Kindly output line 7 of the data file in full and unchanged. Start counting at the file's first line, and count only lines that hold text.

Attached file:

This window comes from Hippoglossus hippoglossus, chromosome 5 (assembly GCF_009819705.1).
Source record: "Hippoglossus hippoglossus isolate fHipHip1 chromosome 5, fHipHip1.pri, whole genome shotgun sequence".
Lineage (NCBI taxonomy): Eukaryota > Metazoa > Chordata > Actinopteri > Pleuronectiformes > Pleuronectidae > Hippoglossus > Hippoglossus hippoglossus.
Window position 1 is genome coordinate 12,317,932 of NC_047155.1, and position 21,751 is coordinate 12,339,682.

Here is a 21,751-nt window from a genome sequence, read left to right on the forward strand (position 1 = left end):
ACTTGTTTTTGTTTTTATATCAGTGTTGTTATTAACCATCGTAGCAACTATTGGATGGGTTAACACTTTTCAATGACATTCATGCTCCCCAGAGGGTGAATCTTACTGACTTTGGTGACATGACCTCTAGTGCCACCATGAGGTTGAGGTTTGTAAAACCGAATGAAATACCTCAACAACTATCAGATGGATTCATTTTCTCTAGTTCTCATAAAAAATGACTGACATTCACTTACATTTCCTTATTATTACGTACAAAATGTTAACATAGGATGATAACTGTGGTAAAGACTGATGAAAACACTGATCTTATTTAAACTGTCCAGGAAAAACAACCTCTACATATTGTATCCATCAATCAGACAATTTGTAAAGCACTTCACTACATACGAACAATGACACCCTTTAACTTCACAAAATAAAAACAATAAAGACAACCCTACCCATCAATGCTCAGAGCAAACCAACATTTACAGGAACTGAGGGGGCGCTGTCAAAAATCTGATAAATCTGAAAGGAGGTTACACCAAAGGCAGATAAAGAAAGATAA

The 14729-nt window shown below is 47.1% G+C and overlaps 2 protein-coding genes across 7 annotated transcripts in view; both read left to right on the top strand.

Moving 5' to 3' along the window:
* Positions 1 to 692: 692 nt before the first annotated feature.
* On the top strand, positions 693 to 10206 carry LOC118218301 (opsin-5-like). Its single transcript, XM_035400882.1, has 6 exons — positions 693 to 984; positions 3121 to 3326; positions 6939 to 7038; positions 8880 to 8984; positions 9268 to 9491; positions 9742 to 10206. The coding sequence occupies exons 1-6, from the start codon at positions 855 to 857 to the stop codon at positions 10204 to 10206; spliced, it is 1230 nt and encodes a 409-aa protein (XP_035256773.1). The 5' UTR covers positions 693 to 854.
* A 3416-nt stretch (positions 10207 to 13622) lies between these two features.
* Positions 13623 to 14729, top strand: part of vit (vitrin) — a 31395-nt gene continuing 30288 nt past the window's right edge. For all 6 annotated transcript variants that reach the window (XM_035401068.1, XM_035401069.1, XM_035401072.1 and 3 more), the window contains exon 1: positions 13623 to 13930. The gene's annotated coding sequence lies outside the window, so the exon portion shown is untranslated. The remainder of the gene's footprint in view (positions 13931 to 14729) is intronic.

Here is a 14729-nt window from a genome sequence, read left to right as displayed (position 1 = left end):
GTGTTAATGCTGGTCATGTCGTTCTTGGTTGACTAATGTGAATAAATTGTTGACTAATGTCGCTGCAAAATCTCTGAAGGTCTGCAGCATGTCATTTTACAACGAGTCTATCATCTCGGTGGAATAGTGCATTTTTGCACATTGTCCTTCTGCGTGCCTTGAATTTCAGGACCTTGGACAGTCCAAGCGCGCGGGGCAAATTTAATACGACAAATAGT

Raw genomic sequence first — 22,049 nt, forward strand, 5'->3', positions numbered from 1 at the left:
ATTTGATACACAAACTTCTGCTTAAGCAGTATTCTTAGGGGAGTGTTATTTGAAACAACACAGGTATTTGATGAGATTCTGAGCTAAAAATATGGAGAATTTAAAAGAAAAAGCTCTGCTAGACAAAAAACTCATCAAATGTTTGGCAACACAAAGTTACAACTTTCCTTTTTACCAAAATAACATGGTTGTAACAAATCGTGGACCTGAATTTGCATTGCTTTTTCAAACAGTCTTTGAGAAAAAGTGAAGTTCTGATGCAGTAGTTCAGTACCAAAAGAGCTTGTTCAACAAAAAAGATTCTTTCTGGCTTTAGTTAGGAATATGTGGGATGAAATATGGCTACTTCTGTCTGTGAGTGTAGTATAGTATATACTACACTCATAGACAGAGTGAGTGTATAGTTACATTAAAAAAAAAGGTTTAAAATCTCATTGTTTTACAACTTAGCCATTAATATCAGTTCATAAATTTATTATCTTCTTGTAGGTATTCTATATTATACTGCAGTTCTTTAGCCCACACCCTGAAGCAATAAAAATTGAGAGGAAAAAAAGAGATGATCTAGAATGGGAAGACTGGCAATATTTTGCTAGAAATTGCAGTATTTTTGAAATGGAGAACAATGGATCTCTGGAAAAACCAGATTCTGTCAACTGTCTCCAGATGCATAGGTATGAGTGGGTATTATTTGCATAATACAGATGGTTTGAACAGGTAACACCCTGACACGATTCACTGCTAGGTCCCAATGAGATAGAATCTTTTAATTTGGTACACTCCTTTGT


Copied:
The 14729-nt window shown below is 47.1% G+C and overlaps 2 protein-coding genes across 7 annotated transcripts in view; both read left to right on the top strand.